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How to Use Definite Words


Two very important groups of words are those that we call generic words, and those that we call specific.

A generic word is a word that refers to a group or class, for example, "animal."

A specific word is a word that refers to a particular member of a class, for example, "maltese cat."

Although a generic word includes much, it calls up no definite picture. A specific word suggests a definite, precise picture. A specific word is, of course, a denotative word. Instead of using general, or class terms, use specific, or denotative terms that are precise.

Use specific words at every opportunity.

By so doing you make your speech picturesque, vivid, interesting and compelling.

Notice the following sentences. The first one in every case, employs a generic word. The .second employs a specific word. Notice the immediate gain in interest and vitality.

1. He showed me some curiosities.

2. He showed me some Indian arrowheads.

1. It was an attractive building.

2. It was an attractive cottage.

1. I saw several kinds of people.

2. I saw Arabs, Cossacks, and cowboys.

1. I went out on the water.

2. I went out on the little lake.

1. I did some good reading.

2. I read Parkman's Conspiracy of Pontiac.

1. I made a long journey.

2. I traveled a thousand miles.

Here is a list of generic and specific words. Add to the list the words of each kind.

Generic Words. Specific Words.
emotion fear
wrong-doing theft
color blue
foreign land Armenia
exercise boxing

In general, follow the rule: Be specific. You will Soon gain the reputation of being interesting.


Study your own speech to 3ee how much you use generic words. Substitute specific words.

How to Make Your Speech Dignified


All words are really dignified if you use them properly.

As a general rule, however, short words give force, and long words give dignity.

Therefore follow these rules in speech:

1. Use short words for emphasis.

2. Use short words to indicate action.

3. Use short words to indicate emotion.

4. Use long words to gain dignity in speech.

5. Use long words to add beauty to speech.

6. Use long words to give accuracy to speech.

Notice the speech of daily life. Most of it is in short words. The speech of children, of laborers, and of people in general is largely in short words.

Now notice the speech of the courts, of lawyers, of doctors, of professional men of all kinds. You see that it is largely in long words.

The long word is usually the more accurate, for it has not been subjected to abuse through frequent use.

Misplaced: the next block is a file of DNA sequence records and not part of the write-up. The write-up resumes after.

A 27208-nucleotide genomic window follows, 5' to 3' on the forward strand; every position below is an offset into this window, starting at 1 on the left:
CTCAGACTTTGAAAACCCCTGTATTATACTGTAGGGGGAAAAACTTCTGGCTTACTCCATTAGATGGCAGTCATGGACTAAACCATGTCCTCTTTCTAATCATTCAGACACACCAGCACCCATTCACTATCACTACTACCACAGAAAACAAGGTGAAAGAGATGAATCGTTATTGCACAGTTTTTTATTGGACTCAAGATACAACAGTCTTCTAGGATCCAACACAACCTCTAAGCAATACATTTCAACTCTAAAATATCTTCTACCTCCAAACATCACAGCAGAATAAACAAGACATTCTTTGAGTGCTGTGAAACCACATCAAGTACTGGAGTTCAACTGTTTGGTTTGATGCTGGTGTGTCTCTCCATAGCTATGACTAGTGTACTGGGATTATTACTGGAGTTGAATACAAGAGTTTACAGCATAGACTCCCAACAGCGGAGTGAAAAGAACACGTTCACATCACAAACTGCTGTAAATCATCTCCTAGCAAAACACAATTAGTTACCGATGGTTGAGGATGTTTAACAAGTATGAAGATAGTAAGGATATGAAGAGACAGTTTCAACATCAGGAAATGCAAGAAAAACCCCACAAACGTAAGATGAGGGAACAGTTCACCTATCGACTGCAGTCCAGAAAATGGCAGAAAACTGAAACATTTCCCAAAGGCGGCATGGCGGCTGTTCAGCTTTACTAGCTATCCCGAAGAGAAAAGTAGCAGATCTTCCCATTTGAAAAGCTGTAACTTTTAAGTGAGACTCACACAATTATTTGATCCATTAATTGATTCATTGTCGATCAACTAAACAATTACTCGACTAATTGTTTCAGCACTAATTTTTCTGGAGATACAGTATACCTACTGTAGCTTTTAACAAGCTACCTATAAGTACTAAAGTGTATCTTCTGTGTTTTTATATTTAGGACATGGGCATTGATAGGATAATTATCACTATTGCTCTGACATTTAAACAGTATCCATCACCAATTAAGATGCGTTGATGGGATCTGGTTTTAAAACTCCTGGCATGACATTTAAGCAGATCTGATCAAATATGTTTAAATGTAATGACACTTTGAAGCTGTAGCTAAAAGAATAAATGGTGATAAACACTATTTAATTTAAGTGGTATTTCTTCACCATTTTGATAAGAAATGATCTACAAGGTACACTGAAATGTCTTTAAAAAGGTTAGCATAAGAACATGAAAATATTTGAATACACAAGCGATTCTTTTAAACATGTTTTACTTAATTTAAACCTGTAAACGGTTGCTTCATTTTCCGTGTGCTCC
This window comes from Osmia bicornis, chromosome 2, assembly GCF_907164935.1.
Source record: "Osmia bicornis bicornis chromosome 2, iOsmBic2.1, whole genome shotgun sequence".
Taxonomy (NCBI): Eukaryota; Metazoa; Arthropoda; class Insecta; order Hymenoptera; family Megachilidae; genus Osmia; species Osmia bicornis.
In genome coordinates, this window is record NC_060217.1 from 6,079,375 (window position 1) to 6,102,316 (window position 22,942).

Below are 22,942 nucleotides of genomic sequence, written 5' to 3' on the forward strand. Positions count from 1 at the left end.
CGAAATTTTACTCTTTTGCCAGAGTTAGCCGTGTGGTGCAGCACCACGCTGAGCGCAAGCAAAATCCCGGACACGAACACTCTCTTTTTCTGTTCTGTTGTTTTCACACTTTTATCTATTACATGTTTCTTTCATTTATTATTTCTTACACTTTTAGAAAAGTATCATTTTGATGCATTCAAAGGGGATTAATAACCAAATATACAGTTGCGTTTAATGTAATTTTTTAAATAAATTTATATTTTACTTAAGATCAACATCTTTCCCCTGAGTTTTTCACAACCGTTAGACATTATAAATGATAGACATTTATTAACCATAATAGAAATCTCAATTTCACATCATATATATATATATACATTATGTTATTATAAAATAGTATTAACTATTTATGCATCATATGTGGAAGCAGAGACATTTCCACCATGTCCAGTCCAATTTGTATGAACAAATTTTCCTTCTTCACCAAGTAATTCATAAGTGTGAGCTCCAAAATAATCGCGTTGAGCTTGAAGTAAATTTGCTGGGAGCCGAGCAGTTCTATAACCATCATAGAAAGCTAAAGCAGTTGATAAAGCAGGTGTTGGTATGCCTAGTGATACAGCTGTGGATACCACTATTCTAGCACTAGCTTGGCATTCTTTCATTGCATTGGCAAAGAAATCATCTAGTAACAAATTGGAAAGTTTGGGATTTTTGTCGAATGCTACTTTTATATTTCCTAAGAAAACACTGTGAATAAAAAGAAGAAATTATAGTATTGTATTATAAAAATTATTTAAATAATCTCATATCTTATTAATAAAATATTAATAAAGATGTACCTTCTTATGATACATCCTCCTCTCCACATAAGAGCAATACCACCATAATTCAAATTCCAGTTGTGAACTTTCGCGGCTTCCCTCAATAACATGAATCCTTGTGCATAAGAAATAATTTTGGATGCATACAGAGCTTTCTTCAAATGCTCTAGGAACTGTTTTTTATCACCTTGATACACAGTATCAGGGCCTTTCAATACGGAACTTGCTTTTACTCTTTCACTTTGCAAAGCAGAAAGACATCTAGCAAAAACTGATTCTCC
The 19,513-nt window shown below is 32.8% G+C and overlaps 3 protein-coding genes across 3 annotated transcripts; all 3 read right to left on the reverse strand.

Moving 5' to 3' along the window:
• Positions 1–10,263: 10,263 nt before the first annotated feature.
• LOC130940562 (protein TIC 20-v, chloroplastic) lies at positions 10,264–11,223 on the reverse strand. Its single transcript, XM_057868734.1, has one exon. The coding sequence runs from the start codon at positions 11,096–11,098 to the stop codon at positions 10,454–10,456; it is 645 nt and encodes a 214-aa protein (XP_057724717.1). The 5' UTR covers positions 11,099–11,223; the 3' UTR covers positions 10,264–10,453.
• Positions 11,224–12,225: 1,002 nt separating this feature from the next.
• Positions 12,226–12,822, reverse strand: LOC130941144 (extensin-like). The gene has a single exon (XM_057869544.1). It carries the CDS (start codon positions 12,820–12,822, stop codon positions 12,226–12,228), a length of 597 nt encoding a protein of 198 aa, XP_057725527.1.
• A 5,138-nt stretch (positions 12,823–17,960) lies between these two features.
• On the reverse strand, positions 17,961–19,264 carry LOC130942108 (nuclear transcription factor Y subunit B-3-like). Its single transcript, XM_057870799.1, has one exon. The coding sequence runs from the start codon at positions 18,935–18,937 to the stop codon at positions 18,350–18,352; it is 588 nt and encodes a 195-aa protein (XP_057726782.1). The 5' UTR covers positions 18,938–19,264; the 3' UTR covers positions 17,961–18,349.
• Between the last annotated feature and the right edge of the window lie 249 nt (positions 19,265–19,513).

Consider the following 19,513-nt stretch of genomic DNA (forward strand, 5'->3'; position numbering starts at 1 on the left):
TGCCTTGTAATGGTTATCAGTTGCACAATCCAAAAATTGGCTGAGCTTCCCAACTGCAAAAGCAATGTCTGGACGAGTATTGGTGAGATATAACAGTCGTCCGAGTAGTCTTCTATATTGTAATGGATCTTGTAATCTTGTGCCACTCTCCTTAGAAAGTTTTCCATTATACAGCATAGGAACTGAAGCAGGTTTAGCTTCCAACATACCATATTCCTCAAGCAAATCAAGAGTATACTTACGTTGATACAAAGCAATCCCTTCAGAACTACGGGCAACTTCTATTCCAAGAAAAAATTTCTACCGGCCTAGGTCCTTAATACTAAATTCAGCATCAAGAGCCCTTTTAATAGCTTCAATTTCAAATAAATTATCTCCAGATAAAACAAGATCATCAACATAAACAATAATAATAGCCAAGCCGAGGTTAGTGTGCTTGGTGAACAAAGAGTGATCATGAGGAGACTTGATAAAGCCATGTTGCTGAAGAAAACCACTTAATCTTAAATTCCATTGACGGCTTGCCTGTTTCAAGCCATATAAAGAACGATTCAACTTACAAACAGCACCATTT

There are times and occasions for both types of words.

See to it that your speech is not made up too much of either type.

Excessive use of short words makes speech childlike and simple.

Excessive use of long words makes speech heavy, dull, and pedantic.

Use both in moderation, and on the proper occasions.

Consider the comparative values of the following words, the first column consisting of long words, the second of short:

autonomous self-governing

demobilized set free from army service

destitute poor

cessation stop

evacuating going out

plebiscite vote

dissolution breaking up

modification change

reciprocity giving and receiving

transportation carrying


Say a sentence in short words'. Now express the same thought in long words. Which do you prefer?


How to Use Imitative Words


Much of the language has developed by imitation. Men have tried, in speech, to imitate the sounds heard in nature.

At first there may have been no other words to represent the particular concepts, but now we have many synonyms, and it is possible to speak without using imitative words.


Use imitative words at every opportunity.

Here are some examples. The first sentence in every case uses a word that is not imitative. The second employs an imitative word. Notice how the use of that word adds force to the sentence.

1. I heard the sound of the arrow.

2. I heard the whizz of the arrow.

1. The sound of the falls overcame me.

2. The roar of the falls overcame me.

1. The noise of the train was heard.

2. The rumble of the train was heard

1. Then came a long drawn peal of the elements.

2. Then came a long drawn peal of thunder.

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